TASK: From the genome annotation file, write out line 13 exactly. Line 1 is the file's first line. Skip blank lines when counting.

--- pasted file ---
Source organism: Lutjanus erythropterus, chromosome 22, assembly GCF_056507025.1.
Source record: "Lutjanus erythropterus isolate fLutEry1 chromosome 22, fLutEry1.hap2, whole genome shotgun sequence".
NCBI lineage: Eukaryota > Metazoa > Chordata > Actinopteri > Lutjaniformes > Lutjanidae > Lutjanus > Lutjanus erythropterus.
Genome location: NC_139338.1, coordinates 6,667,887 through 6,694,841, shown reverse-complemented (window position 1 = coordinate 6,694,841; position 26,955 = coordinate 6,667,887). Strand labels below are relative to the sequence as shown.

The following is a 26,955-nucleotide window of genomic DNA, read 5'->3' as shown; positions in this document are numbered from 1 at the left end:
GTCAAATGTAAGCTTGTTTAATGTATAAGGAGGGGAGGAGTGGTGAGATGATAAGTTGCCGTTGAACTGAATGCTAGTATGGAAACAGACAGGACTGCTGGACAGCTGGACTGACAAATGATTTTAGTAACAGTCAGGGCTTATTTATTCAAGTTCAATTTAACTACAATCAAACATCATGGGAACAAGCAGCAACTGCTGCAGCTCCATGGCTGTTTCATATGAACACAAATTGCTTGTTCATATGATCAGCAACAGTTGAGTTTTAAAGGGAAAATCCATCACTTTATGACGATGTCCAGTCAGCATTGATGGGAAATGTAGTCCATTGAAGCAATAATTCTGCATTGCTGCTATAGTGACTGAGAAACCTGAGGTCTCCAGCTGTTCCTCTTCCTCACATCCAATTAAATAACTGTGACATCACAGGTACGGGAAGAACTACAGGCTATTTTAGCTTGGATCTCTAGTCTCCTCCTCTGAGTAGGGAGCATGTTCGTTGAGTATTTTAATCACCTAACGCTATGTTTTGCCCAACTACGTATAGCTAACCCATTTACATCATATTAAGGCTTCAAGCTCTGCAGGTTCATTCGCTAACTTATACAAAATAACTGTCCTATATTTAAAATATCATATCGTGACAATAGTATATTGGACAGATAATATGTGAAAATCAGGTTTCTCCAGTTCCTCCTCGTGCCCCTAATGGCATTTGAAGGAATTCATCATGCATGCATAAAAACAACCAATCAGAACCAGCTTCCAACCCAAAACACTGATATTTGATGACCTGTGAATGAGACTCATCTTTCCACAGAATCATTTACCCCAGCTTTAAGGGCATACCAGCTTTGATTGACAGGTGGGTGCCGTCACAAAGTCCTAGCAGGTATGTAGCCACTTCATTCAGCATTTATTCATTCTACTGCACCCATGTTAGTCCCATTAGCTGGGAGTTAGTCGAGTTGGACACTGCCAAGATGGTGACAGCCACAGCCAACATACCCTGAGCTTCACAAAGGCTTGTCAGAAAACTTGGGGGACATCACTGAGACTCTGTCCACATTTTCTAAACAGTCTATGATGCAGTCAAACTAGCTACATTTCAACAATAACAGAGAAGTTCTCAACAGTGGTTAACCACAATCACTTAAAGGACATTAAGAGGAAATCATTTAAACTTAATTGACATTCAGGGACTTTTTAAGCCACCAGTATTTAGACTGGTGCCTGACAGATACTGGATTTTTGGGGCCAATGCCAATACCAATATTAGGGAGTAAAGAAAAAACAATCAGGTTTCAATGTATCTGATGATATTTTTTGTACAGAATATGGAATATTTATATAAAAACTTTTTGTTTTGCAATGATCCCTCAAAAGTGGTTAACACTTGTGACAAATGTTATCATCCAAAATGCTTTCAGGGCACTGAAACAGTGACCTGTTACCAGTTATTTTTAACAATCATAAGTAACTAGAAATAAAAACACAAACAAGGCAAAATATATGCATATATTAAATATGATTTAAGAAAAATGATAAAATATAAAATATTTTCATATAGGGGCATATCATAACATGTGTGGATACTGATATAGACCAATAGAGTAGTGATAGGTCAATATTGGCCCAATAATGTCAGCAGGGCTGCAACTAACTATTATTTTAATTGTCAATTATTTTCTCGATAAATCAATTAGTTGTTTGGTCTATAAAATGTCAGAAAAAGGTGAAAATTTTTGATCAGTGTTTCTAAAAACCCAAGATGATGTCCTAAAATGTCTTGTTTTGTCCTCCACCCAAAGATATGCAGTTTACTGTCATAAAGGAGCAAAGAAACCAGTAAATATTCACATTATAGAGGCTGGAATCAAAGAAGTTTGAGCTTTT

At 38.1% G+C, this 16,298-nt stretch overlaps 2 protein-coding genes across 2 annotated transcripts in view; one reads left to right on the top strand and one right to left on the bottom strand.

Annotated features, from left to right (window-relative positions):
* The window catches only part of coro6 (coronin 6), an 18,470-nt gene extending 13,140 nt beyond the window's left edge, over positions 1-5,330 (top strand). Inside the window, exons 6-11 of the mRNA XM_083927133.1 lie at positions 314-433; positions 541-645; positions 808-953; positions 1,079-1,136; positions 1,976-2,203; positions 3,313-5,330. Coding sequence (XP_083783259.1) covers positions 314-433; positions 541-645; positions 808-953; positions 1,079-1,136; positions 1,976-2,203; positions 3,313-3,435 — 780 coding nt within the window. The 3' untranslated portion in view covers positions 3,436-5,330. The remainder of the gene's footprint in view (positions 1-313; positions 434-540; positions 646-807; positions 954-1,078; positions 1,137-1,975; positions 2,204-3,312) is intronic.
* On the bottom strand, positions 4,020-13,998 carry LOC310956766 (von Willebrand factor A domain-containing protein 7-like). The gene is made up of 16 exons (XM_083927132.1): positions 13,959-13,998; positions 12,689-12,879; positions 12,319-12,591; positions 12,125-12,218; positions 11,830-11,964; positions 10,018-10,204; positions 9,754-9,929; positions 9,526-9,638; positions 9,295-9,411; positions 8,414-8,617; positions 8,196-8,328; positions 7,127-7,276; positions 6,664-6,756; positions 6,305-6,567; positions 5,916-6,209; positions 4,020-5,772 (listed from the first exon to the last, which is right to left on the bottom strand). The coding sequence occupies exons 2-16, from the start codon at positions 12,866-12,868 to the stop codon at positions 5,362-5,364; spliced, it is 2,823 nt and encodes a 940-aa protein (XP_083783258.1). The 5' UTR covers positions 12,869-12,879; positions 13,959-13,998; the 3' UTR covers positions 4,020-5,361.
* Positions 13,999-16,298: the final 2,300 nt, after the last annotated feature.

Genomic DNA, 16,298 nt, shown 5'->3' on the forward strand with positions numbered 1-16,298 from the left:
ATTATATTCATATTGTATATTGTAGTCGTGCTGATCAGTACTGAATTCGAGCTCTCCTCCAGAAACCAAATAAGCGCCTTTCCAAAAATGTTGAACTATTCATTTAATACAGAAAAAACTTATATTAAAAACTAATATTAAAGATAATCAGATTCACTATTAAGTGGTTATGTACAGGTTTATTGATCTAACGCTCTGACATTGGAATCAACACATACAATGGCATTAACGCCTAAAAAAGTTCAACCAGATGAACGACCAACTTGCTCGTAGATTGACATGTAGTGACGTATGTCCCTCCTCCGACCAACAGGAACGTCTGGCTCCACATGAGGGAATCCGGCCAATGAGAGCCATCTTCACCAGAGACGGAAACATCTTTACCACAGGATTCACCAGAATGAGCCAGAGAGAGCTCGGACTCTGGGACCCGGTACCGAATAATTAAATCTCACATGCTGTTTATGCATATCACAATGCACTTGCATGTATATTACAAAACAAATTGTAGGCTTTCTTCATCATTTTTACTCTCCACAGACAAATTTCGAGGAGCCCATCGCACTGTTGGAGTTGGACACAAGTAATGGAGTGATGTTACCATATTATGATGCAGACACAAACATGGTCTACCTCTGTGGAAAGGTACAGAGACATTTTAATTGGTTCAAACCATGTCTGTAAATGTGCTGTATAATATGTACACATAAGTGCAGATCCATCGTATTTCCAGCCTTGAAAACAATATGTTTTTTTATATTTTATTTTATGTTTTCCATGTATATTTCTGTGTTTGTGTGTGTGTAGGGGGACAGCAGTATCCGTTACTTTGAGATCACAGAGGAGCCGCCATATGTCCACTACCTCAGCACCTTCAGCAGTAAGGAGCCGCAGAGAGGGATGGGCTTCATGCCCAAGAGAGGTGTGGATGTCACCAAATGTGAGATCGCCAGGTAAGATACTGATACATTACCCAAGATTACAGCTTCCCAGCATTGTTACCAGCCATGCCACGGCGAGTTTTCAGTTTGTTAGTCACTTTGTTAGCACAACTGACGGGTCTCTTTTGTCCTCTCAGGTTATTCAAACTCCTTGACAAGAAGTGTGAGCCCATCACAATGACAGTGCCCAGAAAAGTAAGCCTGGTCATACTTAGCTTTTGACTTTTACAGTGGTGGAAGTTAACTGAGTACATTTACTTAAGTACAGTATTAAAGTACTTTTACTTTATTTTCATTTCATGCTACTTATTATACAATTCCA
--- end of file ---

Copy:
ATTATATTCATATTGTATATTGTAGTCGTGCTGATCAGTACTGAATTCGAGCTCTCCTCCAGAAACCAAATAAGCGCCTTTCCAAAAATGTTGAACTATTCATTTAATACAGAAAAAACTTATATTAAAAACTAATATTAAAGATAATCAGATTCACTATTAAGTGGTTATGTACAGGTTTATTGATCTAACGCTCTGACATTGGAATCAACACATACAATGGCATTAACGCCTAAAAAAGTTCAACCAGATGAACGACCAACTTGCTCGTAGATTGACATGTAGTGACGTATGTCCCTCCTCCGACCAACAGGAACGTCTGGCTCCACATGAGGGAATCCGGCCAATGAGAGCCATCTTCACCAGAGACGGAAACATCTTTACCACAGGATTCACCAGAATGAGCCAGAGAGAGCTCGGACTCTGGGACCCGGTACCGAATAATTAAATCTCACATGCTGTTTATGCATATCACAATGCACTTGCATGTATATTACAAAACAAATTGTAGGCTTTCTTCATCATTTTTACTCTCCACAGACAAATTTCGAGGAGCCCATCGCACTGTTGGAGTTGGACACAAGTAATGGAGTGATGTTACCATATTATGATGCAGACACAAACATGGTCTACCTCTGTGGAAAGGTACAGAGACATTTTAATTGGTTCAAACCATGTCTGTAAATGTGCTGTATAATATGTACACATAAGTGCAGATCCATCGTATTTCCAGCCTTGAAAACAATATGTTTTTTTATATTTTATTTTATGTTTTCCATGTATATTTCTGTGTTTGTGTGTGTGTAGGGGGACAGCAGTATCCGTTACTTTGAGATCACAGAGGAGCCGCCATATGTCCACTACCTCAGCACCTTCAGCAGTAAGGAGCCGCAGAGAGGGATGGGCTTCATGCCCAAGAGAGGTGTGGATGTCACCAAATGTGAGATCGCCAGGTAAGATACTGATACATTACCCAAGATTACAGCTTCCCAGCATTGTTACCAGCCATGCCACGGCGAGTTTTCAGTTTGTTAGTCACTTTGTTAGCACAACTGACGGGTCTCTTTTGTCCTCTCAGGTTATTCAAACTCCTTGACAAGAAGTGTGAGCCCATCACAATGACAGTGCCCAGAAAAGTAAGCCTGGTCATACTTAGCTTTTGACTTTTACAGTGGTGGAAGTTAACTGAGTACATTTACTTAAGTACAGTATTAAAGTACTTTTACTTTATTTTCATTTCATGCTACTTATTATACAATTCCA